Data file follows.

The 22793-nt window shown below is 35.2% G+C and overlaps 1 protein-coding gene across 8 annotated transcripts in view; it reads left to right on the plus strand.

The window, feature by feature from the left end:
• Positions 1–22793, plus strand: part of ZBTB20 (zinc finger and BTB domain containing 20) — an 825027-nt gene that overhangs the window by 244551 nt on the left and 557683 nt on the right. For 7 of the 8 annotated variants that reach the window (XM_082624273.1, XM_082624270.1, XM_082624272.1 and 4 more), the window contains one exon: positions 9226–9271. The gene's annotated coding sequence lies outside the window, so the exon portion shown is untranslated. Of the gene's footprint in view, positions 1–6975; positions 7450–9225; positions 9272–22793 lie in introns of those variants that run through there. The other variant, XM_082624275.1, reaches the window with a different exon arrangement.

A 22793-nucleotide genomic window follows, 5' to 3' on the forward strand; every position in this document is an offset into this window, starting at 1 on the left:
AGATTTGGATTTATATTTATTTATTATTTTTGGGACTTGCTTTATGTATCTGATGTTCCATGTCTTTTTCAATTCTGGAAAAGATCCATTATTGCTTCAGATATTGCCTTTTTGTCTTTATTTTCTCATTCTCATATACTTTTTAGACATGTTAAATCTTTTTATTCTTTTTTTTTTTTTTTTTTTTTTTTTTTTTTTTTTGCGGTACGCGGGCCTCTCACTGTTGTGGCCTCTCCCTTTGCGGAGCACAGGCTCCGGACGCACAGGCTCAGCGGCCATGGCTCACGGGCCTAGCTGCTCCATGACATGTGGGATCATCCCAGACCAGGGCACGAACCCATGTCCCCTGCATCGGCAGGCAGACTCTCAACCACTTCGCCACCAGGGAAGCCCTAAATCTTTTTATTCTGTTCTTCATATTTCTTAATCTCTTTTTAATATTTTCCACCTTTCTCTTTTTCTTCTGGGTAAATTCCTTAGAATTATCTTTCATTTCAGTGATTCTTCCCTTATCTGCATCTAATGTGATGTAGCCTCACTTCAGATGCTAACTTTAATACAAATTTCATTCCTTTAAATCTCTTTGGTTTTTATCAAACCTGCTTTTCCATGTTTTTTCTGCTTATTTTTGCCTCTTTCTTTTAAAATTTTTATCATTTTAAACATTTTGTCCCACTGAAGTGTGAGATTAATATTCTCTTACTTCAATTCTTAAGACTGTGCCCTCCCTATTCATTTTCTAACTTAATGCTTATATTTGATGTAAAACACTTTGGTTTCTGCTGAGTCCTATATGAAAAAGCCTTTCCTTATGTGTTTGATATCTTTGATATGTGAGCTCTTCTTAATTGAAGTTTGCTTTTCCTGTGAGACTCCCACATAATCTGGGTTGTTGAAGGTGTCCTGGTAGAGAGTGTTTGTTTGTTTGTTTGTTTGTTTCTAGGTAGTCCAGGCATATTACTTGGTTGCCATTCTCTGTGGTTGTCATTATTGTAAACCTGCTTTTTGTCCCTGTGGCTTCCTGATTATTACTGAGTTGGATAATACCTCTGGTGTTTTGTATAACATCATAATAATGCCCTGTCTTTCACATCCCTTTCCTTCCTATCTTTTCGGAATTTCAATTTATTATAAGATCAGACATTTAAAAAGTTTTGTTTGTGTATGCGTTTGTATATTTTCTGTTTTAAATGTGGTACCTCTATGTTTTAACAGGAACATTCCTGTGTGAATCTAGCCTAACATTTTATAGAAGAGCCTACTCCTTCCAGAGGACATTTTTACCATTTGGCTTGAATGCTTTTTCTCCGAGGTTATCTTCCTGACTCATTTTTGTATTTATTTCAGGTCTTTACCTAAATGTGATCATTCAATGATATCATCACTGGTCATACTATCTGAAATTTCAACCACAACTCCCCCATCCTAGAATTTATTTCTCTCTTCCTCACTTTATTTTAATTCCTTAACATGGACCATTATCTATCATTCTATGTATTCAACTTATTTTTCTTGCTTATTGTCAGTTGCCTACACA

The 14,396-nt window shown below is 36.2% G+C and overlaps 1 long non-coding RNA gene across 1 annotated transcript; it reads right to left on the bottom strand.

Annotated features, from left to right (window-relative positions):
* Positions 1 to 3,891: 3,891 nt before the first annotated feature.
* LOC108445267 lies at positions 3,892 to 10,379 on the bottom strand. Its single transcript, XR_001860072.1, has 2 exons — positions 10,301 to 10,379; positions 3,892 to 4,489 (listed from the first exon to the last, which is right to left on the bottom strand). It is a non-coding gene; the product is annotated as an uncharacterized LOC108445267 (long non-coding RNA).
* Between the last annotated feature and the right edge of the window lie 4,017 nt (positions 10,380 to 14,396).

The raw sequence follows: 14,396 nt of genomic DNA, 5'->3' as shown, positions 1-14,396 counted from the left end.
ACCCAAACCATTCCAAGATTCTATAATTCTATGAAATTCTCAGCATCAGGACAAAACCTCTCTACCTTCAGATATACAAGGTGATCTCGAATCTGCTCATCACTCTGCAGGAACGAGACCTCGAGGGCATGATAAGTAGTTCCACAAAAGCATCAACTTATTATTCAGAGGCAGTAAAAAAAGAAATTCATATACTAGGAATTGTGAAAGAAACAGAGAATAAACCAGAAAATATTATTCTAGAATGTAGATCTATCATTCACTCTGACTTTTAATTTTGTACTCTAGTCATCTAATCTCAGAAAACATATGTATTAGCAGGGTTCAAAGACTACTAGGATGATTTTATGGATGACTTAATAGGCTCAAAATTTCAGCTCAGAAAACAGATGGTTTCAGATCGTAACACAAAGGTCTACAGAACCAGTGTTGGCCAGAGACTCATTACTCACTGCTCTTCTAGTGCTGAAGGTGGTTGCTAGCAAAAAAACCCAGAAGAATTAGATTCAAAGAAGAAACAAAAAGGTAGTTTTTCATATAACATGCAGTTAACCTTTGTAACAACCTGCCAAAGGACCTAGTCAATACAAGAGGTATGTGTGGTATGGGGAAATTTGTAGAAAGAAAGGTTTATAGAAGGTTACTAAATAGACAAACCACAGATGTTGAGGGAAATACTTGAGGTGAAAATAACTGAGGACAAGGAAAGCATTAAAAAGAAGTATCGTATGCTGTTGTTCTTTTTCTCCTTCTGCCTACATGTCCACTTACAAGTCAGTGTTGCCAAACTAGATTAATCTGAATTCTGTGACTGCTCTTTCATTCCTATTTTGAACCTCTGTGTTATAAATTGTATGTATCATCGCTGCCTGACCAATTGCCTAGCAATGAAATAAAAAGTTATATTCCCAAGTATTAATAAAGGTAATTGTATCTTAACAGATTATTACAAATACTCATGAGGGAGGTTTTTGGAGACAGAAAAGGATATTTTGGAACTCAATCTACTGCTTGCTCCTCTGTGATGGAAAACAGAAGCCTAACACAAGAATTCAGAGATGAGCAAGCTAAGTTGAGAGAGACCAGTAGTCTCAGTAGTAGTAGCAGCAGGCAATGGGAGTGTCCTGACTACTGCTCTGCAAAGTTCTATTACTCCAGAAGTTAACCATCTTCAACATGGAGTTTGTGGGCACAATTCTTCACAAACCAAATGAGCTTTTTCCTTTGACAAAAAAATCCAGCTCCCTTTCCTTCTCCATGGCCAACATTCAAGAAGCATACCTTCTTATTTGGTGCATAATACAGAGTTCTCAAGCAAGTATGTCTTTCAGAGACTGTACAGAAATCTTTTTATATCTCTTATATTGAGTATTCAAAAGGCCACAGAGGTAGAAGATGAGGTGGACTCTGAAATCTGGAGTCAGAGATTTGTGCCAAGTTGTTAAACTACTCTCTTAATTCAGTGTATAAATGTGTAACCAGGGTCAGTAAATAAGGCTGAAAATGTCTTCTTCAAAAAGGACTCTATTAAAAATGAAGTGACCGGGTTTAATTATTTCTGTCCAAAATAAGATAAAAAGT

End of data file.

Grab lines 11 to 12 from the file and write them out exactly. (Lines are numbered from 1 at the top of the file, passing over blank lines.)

The raw sequence follows: 14,396 nt of genomic DNA, 5'->3' as shown, positions 1-14,396 counted from the left end.
ACCCAAACCATTCCAAGATTCTATAATTCTATGAAATTCTCAGCATCAGGACAAAACCTCTCTACCTTCAGATATACAAGGTGATCTCGAATCTGCTCATCACTCTGCAGGAACGAGACCTCGAGGGCATGATAAGTAGTTCCACAAAAGCATCAACTTATTATTCAGAGGCAGTAAAAAAAGAAATTCATATACTAGGAATTGTGAAAGAAACAGAGAATAAACCAGAAAATATTATTCTAGAATGTAGATCTATCATTCACTCTGACTTTTAATTTTGTACTCTAGTCATCTAATCTCAGAAAACATATGTATTAGCAGGGTTCAAAGACTACTAGGATGATTTTATGGATGACTTAATAGGCTCAAAATTTCAGCTCAGAAAACAGATGGTTTCAGATCGTAACACAAAGGTCTACAGAACCAGTGTTGGCCAGAGACTCATTACTCACTGCTCTTCTAGTGCTGAAGGTGGTTGCTAGCAAAAAAACCCAGAAGAATTAGATTCAAAGAAGAAACAAAAAGGTAGTTTTTCATATAACATGCAGTTAACCTTTGTAACAACCTGCCAAAGGACCTAGTCAATACAAGAGGTATGTGTGGTATGGGGAAATTTGTAGAAAGAAAGGTTTATAGAAGGTTACTAAATAGACAAACCACAGATGTTGAGGGAAATACTTGAGGTGAAAATAACTGAGGACAAGGAAAGCATTAAAAAGAAGTATCGTATGCTGTTGTTCTTTTTCTCCTTCTGCCTACATGTCCACTTACAAGTCAGTGTTGCCAAACTAGATTAATCTGAATTCTGTGACTGCTCTTTCATTCCTATTTTGAACCTCTGTGTTATAAATTGTATGTATCATCGCTGCCTGACCAATTGCCTAGCAATGAAATAAAAAGTTATATTCCCAAGTATTAATAAAGGTAATTGTATCTTAACAGATTATTACAAATACTCATGAGGGAGGTTTTTGGAGACAGAAAAGGATATTTTGGAACTCAATCTACTGCTTGCTCCTCTGTGATGGAAAACAGAAGCCTAACACAAGAATTCAGAGATGAGCAAGCTAAGTTGAGAGAGACCAGTAGTCTCAGTAGTAGTAGCAGCAGGCAATGGGAGTGTCCTGACTACTGCTCTGCAAAGTTCTATTACTCCAGAAGTTAACCATCTTCAACATGGAGTTTGTGGGCACAATTCTTCACAAACCAAATGAGCTTTTTCCTTTGACAAAAAAATCCAGCTCCCTTTCCTTCTCCATGGCCAACATTCAAGAAGCATACCTTCTTATTTGGTGCATAATACAGAGTTCTCAAGCAAGTATGTCTTTCAGAGACTGTACAGAAATCTTTTTATATCTCTTATATTGAGTATTCAAAAGGCCACAGAGGTAGAAGATGAGGTGGACTCTGAAATCTGGAGTCAGAGATTTGTGCCAAGTTGTTAAACTACTCTCTTAATTCAGTGTATAAATGTGTAACCAGGGTCAGTAAATAAGGCTGAAAATGTCTTCTTCAAAAAGGACTCTATTAAAAATGAAGTGACCGGGTTTAATTATTTCTGTCCAAAATAAGATAAAAAGT